Ottawa’s disinterest in entrepreneurship and business investment hurting economy

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Appeared in National Newswatch, January 10, 2024
Ottawa’s disinterest in entrepreneurship and business investment hurting economy

There’s a basic law of economics that says when people don’t value something, they’ll ultimately get less of it. Since taking office in 2015, the Trudeau government has made it fairly clear it doesn’t value entrepreneurship and private-sector business investment.

At every turn it’s chosen more government, whether it’s more spending (and the higher taxes and borrowing that accompany it) or more regulations. And the discounting of entrepreneurship and business investment has led to a drop in both, leading to a less prosperous Canada.

There’s a simple way to test the Trudeau government’s interest in entrepreneurship and private business investment, which is to review its four throne speeches (2015, 2019, 2020 and 2021) when the government outlines its priorities for the coming Parliament.

In total, the four throne speeches included more than 14,000 words, yet the word “entrepreneur” (or derivations of it) only appeared four times including two references to government programs to encourage entrepreneurship. The word “investment” appears 24 times but every instance except one refers to government spending rather than private business investment. It should be no surprise that Trudeau government policies have favoured expanded government at the expense of policies that would encourage or, at least, not encumber entrepreneurs and business investment.

The decline in business investment has been marked. Between 2014 and 2022, business investment in plants, machinery, equipment and new technologies declined (on average) by 1.2 per cent annually (after adjusting for inflation and excluding residential construction). In contrast, between 2000 and 2014, business investment grew (on average) by 4.3 per cent annually.

Also, according to a recent study, between 2014 and 2021, the latest year of available data, business investment per worker (inflation-adjusted in Canadian dollars, excluding residential construction) in Canada decreased by $3,676 (to $14,687) while increasing by $3,418 (to $26,751) per worker in the United States. Put differently, in 2014 Canadian businesses invested 79 cents per worker compared to their American counterparts. In 2021, that level of investment had declined to just 55 cents per worker.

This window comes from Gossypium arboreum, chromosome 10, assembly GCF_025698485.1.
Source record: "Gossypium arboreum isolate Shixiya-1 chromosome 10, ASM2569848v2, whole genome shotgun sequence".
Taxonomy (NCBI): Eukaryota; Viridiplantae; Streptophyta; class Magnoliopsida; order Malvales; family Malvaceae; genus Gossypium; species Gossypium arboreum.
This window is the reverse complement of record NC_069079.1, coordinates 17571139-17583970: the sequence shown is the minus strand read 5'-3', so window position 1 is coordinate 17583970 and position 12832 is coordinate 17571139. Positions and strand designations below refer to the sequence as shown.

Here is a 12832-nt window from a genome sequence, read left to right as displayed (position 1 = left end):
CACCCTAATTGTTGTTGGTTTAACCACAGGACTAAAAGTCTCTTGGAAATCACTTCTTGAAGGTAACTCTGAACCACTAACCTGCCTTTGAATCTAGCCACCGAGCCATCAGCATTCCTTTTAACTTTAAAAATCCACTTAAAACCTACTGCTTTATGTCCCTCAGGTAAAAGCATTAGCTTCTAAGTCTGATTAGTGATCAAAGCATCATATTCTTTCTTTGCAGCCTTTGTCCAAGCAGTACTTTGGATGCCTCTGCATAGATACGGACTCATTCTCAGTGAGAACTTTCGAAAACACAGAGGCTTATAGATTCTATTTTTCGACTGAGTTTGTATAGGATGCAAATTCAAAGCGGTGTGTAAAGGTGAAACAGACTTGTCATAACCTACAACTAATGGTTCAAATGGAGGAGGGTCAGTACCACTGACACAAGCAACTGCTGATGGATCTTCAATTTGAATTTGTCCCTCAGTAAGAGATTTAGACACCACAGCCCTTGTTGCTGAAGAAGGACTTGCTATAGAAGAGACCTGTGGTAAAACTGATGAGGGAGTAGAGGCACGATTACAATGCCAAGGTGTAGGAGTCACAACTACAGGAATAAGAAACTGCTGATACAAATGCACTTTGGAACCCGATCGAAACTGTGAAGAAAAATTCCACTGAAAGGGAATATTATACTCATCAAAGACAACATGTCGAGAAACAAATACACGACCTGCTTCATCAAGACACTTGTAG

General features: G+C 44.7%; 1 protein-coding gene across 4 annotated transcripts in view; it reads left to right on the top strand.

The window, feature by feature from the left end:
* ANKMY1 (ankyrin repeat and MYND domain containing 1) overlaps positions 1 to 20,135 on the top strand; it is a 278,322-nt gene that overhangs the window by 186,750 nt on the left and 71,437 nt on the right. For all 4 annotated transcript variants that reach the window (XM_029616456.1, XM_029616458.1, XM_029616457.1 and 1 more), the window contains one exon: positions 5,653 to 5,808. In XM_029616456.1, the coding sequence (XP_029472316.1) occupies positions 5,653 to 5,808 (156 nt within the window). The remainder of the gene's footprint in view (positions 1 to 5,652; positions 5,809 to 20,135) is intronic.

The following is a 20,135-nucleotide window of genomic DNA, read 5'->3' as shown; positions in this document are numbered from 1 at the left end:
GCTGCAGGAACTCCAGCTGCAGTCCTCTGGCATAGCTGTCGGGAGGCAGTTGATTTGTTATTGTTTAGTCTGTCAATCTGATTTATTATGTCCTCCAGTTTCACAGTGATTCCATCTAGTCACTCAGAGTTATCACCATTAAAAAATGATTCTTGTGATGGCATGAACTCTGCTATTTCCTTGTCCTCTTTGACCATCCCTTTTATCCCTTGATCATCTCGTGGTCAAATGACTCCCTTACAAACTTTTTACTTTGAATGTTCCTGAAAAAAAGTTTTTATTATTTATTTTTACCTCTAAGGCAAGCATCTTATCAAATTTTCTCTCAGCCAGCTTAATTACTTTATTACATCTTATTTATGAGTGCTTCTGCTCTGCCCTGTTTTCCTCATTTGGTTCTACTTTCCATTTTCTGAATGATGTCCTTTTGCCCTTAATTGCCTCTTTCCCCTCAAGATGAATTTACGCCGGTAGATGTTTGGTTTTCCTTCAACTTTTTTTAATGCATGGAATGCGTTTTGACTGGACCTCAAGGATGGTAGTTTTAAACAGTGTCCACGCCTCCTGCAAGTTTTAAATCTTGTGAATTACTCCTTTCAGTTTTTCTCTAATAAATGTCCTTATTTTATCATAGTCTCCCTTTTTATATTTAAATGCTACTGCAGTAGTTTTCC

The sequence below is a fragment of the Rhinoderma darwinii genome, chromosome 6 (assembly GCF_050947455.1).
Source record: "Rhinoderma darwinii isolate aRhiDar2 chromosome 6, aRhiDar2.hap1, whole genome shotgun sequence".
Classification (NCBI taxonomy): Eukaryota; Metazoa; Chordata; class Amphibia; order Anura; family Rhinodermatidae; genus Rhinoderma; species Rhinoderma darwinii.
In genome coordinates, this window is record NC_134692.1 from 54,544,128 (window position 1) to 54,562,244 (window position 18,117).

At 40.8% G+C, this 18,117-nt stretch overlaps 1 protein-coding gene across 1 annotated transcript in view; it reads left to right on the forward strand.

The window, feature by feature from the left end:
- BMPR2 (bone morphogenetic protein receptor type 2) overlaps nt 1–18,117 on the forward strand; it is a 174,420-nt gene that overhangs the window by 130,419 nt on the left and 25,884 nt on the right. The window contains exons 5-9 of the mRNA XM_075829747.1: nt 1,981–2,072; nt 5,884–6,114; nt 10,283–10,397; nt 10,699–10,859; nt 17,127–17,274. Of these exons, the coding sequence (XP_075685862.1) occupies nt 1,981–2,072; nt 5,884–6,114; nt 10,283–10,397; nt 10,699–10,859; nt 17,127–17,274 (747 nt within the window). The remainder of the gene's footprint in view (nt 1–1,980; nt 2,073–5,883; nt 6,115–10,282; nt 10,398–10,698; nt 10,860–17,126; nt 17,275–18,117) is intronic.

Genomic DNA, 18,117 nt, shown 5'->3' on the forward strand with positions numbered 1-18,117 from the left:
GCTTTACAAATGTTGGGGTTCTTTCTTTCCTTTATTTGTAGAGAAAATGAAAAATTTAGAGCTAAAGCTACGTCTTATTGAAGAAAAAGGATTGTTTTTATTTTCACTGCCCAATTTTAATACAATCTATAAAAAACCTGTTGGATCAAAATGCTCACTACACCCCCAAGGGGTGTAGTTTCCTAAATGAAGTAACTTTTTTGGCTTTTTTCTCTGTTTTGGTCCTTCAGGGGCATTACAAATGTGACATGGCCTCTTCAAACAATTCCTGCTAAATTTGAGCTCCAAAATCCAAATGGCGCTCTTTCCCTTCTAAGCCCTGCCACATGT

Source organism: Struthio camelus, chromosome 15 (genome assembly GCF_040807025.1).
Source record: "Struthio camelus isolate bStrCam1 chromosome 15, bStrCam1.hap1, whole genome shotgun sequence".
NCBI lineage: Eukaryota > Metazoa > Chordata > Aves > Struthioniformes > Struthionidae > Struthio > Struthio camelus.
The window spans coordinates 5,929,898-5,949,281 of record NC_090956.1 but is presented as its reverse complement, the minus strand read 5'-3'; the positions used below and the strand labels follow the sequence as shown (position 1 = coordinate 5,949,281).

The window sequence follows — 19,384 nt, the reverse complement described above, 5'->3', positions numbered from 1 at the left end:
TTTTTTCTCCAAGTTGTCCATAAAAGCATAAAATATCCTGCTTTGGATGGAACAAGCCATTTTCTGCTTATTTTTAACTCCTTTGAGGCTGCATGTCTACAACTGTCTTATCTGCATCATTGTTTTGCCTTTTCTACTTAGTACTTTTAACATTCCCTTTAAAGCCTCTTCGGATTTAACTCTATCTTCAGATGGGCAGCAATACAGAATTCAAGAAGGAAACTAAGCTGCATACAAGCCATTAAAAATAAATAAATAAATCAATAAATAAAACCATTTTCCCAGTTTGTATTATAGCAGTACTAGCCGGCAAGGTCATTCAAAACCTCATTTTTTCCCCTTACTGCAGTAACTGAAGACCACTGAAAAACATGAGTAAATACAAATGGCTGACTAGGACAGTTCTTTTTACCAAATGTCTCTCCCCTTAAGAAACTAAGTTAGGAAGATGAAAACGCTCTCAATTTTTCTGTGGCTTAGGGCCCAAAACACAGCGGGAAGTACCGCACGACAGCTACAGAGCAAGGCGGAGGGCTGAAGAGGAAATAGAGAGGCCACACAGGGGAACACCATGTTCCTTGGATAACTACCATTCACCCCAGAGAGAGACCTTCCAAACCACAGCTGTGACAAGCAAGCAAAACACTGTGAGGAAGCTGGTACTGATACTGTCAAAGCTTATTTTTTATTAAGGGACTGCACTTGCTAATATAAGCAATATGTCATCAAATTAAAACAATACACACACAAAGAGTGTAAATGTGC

And Canadians are voting with their wallets. In 2010, Canadians invested $35.8 billion abroad compared to $102.3 billion in 2022. During this enormous increase in the outflow of investment dollars by Canadians to other countries, foreign investment in Canada has stagnated. In a recent analysis, Philip Cross, former chief analyst at Statistics Canada, concluded that the decline in business investment was one of the main causes of Canada’s economic growth crisis.

And make no mistake, Canadians face an outright crisis in terms of economic growth, and it predates COVID. Between 2016 and 2019, per-person GDP, a broad measure of living standards, increased (on average) by only 0.8 per cent. In comparable periods, prime ministers Mulroney (1.9 per cent), Chretien (3.7 per cent) and Harper (1.5 per cent) recorded much higher levels of growth.

Indeed, according to a recent analysis, increases in Canada’s per-person incomes (inflation-adjusted) are the weakest since the 1930s. Moreover, per-person GDP in 2022 (inflation-adjusted) had still not recovered from the pandemic losses and has basically stagnated at 2018 levels.

Finally, prospects for the future, given current trends and policies, are not encouraging. The OECD projects that Canada will record the lowest rate of per-person GDP growth among 32 advanced economies during the periods 2020 to 2030 and 2030 to 2060. Countries such as Estonia, South Korea and New Zealand are expected to vault past Canada and achieve higher living standards by 2060.

Until Canadians, and more specifically, the federal government start to value entrepreneurship and private-sector business investment again—and introduce policies supportive of both—Canadians will continue to forego the benefits of a prosperous economy.

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